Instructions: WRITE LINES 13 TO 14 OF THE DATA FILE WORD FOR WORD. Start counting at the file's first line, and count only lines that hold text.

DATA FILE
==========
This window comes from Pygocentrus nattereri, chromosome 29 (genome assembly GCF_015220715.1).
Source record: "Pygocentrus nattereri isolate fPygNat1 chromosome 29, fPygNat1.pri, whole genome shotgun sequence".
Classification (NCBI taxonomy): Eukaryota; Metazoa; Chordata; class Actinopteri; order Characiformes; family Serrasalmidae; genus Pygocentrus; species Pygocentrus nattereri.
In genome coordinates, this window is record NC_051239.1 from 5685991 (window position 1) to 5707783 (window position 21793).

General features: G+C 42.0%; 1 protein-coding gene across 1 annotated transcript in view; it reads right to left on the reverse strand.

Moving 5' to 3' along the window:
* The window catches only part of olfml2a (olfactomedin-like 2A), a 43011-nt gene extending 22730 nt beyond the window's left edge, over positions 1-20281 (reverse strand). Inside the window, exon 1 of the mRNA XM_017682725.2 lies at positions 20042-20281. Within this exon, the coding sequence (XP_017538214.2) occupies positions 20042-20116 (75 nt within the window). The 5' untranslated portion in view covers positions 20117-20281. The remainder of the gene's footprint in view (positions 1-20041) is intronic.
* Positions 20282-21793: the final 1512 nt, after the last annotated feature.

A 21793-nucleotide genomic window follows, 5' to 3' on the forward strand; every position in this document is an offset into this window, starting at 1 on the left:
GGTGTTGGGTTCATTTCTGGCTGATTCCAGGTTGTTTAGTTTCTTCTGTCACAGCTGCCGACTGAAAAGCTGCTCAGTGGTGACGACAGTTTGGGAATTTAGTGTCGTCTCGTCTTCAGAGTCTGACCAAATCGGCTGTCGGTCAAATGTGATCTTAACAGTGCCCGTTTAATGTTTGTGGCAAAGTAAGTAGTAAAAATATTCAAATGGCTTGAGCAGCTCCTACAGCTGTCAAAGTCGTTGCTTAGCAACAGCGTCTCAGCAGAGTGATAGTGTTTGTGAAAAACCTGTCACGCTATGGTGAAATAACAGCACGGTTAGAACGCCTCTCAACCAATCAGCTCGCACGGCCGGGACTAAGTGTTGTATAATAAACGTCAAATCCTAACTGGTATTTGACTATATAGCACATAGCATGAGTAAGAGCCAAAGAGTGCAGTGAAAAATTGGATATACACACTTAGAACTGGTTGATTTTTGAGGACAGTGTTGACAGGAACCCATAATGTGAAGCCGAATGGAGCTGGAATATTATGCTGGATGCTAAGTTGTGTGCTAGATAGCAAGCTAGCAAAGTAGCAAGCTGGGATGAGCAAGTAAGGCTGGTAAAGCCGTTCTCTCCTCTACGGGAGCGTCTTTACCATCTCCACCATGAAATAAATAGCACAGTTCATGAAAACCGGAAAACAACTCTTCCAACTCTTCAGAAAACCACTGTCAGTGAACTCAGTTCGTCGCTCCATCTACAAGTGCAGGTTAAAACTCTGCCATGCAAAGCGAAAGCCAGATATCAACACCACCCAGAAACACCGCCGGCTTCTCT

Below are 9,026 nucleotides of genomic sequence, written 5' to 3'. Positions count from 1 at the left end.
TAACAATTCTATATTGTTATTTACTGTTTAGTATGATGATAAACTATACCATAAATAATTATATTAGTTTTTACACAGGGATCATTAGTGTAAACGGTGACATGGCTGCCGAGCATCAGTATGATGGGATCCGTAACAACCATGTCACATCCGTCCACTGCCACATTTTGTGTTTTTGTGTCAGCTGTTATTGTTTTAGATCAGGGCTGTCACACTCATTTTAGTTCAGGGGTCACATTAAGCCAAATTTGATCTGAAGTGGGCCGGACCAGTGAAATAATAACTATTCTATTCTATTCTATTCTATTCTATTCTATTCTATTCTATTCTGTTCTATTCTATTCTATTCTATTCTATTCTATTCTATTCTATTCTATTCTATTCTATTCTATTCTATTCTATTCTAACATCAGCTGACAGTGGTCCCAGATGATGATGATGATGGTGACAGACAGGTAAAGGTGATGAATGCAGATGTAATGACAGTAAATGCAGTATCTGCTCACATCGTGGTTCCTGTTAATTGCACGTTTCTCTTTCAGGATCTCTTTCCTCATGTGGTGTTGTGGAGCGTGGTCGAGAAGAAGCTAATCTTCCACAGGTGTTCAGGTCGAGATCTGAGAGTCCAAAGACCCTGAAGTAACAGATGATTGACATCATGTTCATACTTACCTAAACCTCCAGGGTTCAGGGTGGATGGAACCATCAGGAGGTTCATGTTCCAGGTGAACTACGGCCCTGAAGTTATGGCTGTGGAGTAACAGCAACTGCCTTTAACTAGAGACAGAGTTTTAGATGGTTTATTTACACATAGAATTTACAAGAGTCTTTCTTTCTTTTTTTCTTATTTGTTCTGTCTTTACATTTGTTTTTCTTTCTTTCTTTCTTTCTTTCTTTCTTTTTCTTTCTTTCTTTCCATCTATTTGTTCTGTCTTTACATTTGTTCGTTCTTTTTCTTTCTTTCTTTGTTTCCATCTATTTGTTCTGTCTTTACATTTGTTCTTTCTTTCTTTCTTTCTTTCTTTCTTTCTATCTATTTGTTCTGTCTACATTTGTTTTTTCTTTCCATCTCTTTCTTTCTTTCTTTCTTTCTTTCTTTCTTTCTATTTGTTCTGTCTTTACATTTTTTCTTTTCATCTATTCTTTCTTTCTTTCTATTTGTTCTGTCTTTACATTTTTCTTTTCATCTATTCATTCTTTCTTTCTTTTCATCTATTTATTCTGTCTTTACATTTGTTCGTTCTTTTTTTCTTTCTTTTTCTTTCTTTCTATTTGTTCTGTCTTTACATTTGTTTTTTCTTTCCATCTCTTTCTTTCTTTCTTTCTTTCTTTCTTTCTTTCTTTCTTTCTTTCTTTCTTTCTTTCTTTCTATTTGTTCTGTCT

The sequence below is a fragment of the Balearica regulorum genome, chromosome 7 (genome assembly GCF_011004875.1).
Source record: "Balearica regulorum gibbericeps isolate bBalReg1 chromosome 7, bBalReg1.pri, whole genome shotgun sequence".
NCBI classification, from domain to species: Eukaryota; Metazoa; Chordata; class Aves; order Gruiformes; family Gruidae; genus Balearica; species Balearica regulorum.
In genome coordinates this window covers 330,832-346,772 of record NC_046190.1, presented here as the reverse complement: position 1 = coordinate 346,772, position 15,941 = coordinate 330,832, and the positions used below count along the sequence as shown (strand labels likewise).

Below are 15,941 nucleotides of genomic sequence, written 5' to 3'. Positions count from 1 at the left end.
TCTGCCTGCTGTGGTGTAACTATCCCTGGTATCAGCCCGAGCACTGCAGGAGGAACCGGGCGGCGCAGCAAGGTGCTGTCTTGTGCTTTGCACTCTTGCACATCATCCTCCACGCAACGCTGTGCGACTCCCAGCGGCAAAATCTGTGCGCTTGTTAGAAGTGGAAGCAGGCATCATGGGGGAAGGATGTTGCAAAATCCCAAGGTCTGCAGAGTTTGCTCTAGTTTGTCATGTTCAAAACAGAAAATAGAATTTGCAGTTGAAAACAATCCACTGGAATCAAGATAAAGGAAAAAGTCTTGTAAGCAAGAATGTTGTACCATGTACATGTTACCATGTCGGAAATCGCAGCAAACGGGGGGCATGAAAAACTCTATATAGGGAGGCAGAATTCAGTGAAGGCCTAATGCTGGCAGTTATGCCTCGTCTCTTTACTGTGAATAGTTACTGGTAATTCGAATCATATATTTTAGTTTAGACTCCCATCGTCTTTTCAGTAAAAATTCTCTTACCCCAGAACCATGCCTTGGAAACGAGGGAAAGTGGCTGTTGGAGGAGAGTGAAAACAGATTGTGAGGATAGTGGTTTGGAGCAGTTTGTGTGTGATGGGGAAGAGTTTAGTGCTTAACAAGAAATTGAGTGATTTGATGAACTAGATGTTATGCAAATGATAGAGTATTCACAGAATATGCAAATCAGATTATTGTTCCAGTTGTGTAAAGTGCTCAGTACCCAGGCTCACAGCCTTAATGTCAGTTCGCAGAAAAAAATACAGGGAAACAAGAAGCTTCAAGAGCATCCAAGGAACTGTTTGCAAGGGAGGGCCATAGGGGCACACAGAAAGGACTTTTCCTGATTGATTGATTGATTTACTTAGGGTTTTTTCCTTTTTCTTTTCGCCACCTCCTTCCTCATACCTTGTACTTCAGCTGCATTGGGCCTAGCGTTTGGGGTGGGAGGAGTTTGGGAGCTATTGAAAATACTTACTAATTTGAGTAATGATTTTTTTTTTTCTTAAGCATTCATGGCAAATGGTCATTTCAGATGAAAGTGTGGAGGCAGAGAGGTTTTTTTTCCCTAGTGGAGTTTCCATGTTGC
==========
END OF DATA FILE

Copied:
The sequence below is a fragment of the Balearica regulorum genome, chromosome 7 (genome assembly GCF_011004875.1).
Source record: "Balearica regulorum gibbericeps isolate bBalReg1 chromosome 7, bBalReg1.pri, whole genome shotgun sequence".